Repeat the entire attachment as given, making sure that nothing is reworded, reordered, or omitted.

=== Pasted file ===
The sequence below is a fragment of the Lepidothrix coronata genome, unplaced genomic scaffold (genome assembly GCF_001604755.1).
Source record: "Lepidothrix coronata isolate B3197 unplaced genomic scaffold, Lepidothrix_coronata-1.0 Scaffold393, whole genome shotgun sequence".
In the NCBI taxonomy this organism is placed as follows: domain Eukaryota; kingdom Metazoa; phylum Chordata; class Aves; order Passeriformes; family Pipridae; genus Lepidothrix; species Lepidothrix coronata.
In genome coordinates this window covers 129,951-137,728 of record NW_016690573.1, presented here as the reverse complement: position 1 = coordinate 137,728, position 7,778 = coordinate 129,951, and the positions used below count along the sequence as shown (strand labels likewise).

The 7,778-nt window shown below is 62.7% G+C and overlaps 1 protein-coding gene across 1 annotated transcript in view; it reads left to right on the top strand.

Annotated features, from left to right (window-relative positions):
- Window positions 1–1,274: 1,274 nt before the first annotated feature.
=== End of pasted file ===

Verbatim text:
The sequence below is a fragment of the Lepidothrix coronata genome, unplaced genomic scaffold (genome assembly GCF_001604755.1).
Source record: "Lepidothrix coronata isolate B3197 unplaced genomic scaffold, Lepidothrix_coronata-1.0 Scaffold393, whole genome shotgun sequence".
In the NCBI taxonomy this organism is placed as follows: domain Eukaryota; kingdom Metazoa; phylum Chordata; class Aves; order Passeriformes; family Pipridae; genus Lepidothrix; species Lepidothrix coronata.
In genome coordinates this window covers 129,951-137,728 of record NW_016690573.1, presented here as the reverse complement: position 1 = coordinate 137,728, position 7,778 = coordinate 129,951, and the positions used below count along the sequence as shown (strand labels likewise).

The 7,778-nt window shown below is 62.7% G+C and overlaps 1 protein-coding gene across 1 annotated transcript in view; it reads left to right on the top strand.

Annotated features, from left to right (window-relative positions):
- Window positions 1–1,274: 1,274 nt before the first annotated feature.